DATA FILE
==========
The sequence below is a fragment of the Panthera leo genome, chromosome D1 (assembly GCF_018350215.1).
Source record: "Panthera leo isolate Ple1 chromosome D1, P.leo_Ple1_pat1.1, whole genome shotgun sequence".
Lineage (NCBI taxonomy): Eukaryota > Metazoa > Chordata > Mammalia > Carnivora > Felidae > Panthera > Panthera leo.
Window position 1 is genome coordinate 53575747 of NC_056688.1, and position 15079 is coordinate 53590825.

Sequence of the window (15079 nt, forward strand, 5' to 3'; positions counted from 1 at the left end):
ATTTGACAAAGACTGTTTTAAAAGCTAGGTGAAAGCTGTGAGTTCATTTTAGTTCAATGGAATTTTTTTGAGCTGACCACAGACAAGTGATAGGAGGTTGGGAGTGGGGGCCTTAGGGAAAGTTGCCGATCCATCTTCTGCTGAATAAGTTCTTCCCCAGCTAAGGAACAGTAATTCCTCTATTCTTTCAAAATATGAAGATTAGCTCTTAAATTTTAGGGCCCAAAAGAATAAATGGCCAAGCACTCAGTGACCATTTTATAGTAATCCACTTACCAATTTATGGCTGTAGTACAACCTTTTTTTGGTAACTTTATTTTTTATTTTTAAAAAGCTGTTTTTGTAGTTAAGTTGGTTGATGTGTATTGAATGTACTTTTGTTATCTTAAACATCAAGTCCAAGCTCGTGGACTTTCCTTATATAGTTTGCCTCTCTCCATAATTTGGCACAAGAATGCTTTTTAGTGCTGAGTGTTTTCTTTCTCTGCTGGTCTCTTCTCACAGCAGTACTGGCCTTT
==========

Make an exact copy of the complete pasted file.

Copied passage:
The sequence below is a fragment of the Panthera leo genome, chromosome D1 (assembly GCF_018350215.1).
Source record: "Panthera leo isolate Ple1 chromosome D1, P.leo_Ple1_pat1.1, whole genome shotgun sequence".
Lineage (NCBI taxonomy): Eukaryota > Metazoa > Chordata > Mammalia > Carnivora > Felidae > Panthera > Panthera leo.
Window position 1 is genome coordinate 53575747 of NC_056688.1, and position 15079 is coordinate 53590825.

Sequence of the window (15079 nt, forward strand, 5' to 3'; positions counted from 1 at the left end):
ATTTGACAAAGACTGTTTTAAAAGCTAGGTGAAAGCTGTGAGTTCATTTTAGTTCAATGGAATTTTTTTGAGCTGACCACAGACAAGTGATAGGAGGTTGGGAGTGGGGGCCTTAGGGAAAGTTGCCGATCCATCTTCTGCTGAATAAGTTCTTCCCCAGCTAAGGAACAGTAATTCCTCTATTCTTTCAAAATATGAAGATTAGCTCTTAAATTTTAGGGCCCAAAAGAATAAATGGCCAAGCACTCAGTGACCATTTTATAGTAATCCACTTACCAATTTATGGCTGTAGTACAACCTTTTTTTGGTAACTTTATTTTTTATTTTTAAAAAGCTGTTTTTGTAGTTAAGTTGGTTGATGTGTATTGAATGTACTTTTGTTATCTTAAACATCAAGTCCAAGCTCGTGGACTTTCCTTATATAGTTTGCCTCTCTCCATAATTTGGCACAAGAATGCTTTTTAGTGCTGAGTGTTTTCTTTCTCTGCTGGTCTCTTCTCACAGCAGTACTGGCCTTT